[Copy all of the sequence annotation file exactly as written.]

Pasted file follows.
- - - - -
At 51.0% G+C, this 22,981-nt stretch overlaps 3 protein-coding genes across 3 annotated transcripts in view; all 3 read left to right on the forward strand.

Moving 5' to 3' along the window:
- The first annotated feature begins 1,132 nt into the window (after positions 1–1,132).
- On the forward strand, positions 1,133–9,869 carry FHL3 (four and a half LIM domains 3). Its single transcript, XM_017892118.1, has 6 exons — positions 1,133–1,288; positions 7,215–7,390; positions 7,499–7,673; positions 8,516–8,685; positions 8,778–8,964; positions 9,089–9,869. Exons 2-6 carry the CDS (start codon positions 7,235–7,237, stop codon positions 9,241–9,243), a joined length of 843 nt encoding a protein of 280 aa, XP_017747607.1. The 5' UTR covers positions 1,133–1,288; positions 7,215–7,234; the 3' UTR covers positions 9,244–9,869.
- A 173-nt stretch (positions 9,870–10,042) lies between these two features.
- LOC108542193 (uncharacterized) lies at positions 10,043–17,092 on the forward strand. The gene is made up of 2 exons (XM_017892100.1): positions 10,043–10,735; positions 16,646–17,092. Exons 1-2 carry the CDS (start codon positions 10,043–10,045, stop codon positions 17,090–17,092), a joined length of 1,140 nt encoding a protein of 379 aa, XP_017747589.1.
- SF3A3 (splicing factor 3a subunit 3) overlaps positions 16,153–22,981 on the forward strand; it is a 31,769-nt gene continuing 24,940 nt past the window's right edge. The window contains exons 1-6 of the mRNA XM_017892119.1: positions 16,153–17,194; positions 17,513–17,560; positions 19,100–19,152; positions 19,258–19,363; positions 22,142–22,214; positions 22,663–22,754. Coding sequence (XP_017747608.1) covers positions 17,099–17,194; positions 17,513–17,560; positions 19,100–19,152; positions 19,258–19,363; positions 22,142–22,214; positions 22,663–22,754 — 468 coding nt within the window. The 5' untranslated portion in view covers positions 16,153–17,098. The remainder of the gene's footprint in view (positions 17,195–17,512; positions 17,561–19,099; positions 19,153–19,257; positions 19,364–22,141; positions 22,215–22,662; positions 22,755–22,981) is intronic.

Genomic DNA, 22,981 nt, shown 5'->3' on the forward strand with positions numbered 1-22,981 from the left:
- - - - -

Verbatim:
At 51.0% G+C, this 22,981-nt stretch overlaps 3 protein-coding genes across 3 annotated transcripts in view; all 3 read left to right on the forward strand.

Moving 5' to 3' along the window:
- The first annotated feature begins 1,132 nt into the window (after positions 1–1,132).
- On the forward strand, positions 1,133–9,869 carry FHL3 (four and a half LIM domains 3). Its single transcript, XM_017892118.1, has 6 exons — positions 1,133–1,288; positions 7,215–7,390; positions 7,499–7,673; positions 8,516–8,685; positions 8,778–8,964; positions 9,089–9,869. Exons 2-6 carry the CDS (start codon positions 7,235–7,237, stop codon positions 9,241–9,243), a joined length of 843 nt encoding a protein of 280 aa, XP_017747607.1. The 5' UTR covers positions 1,133–1,288; positions 7,215–7,234; the 3' UTR covers positions 9,244–9,869.
- A 173-nt stretch (positions 9,870–10,042) lies between these two features.
- LOC108542193 (uncharacterized) lies at positions 10,043–17,092 on the forward strand. The gene is made up of 2 exons (XM_017892100.1): positions 10,043–10,735; positions 16,646–17,092. Exons 1-2 carry the CDS (start codon positions 10,043–10,045, stop codon positions 17,090–17,092), a joined length of 1,140 nt encoding a protein of 379 aa, XP_017747589.1.
- SF3A3 (splicing factor 3a subunit 3) overlaps positions 16,153–22,981 on the forward strand; it is a 31,769-nt gene continuing 24,940 nt past the window's right edge. The window contains exons 1-6 of the mRNA XM_017892119.1: positions 16,153–17,194; positions 17,513–17,560; positions 19,100–19,152; positions 19,258–19,363; positions 22,142–22,214; positions 22,663–22,754. Coding sequence (XP_017747608.1) covers positions 17,099–17,194; positions 17,513–17,560; positions 19,100–19,152; positions 19,258–19,363; positions 22,142–22,214; positions 22,663–22,754 — 468 coding nt within the window. The 5' untranslated portion in view covers positions 16,153–17,098. The remainder of the gene's footprint in view (positions 17,195–17,512; positions 17,561–19,099; positions 19,153–19,257; positions 19,364–22,141; positions 22,215–22,662; positions 22,755–22,981) is intronic.

Genomic DNA, 22,981 nt, shown 5'->3' on the forward strand with positions numbered 1-22,981 from the left: